Insects have some tricks to prevent getting too hot or too cold, but, like a sweater in a blizzard, they only work up to a point. These tricks contribute to what scientists call the thermal tolerance of an insect species.
Outside of cities, in natural environments, it has long been noted that herbivore abundance and feeding increases near the equator where the climate is warmer. But does this latitudinal-herbivory pattern observed in natural areas apply to cities?
Does it have to be one or the other? Conservation or pest management? People or birds? I don’t think so, and a new paper from our lab in PeerJ supports this perspective.
False oleander scale feeds on the leaves of hundreds of plant species. In areas where it is abundant, it's a major pest of ornamental plants in nurseries and landscapes.
Like we observed in Raleigh, we found that impervious surface was a robust predictor of tree condition, and that one set of thresholds could be used for red maples across the Southeast.
We are not the only scientists using cities as surrogates for climate change. However, this line of research is in its infancy. We conducted a literature review, led by postdoc Nora Lahr, to compile all the research we could find in which cities were used to predict the effects of climate change.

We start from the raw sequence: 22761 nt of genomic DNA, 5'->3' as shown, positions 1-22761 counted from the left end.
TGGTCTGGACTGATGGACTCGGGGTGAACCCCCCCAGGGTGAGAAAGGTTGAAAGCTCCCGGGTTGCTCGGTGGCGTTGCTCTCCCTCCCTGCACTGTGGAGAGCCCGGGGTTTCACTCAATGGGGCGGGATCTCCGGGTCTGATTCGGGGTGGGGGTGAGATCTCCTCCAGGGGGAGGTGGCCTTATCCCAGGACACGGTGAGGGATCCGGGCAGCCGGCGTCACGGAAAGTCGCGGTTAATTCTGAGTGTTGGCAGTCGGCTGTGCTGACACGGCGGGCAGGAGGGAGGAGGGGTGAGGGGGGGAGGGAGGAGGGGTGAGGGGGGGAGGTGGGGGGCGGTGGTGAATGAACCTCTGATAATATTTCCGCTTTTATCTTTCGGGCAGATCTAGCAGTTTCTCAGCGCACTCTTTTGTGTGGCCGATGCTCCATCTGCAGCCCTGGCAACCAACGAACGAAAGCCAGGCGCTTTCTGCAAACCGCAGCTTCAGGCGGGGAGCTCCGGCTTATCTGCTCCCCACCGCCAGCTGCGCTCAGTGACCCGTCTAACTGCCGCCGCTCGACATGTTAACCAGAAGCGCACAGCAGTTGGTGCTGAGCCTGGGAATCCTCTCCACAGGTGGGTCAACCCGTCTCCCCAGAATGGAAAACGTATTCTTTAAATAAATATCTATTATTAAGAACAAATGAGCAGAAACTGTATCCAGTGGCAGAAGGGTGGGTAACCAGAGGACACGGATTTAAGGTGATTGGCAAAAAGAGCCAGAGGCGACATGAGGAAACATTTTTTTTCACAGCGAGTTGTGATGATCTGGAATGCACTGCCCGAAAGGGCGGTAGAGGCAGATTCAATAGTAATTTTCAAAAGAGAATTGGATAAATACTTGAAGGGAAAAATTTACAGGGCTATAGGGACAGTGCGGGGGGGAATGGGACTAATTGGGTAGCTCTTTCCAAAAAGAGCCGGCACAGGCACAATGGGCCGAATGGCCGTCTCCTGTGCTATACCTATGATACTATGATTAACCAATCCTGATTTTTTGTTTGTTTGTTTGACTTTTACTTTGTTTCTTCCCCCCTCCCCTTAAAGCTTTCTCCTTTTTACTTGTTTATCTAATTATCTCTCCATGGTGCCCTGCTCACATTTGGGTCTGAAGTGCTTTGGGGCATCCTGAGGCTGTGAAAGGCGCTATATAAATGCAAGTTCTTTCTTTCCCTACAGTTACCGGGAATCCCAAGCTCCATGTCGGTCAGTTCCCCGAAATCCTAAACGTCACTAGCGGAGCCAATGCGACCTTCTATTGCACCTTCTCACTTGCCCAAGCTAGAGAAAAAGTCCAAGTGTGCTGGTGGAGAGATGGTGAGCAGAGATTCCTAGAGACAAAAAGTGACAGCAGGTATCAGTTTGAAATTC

White peach scale (Pseudaulacaspis pentagona) is an armored scale common on many landscape plants and fruit trees. It has a wide host range including over a hundred plant genera such as Buddleia, Camellia, Clematis, Cornus, [...]
This is a guest post from our former student (now postdoc at Harvard) Emily Meineke. Through years of studying urban trees and the insects that eat them, we, the Frank lab, have discovered that warming [...]
A couple years ago I began warning about a new pest that was spreading throughout crape myrtle country. Now, the crape myrtle bark scale has arrived. From the severity of the infestation it looks like [...]
This is a guest post by PhD student Emily Meineke Coccophagus lycimnia freshly emerged from a gloomy scale. Photo: Emily Meineke If I’ve learned anything during my graduate career, it’s how to count scale [...]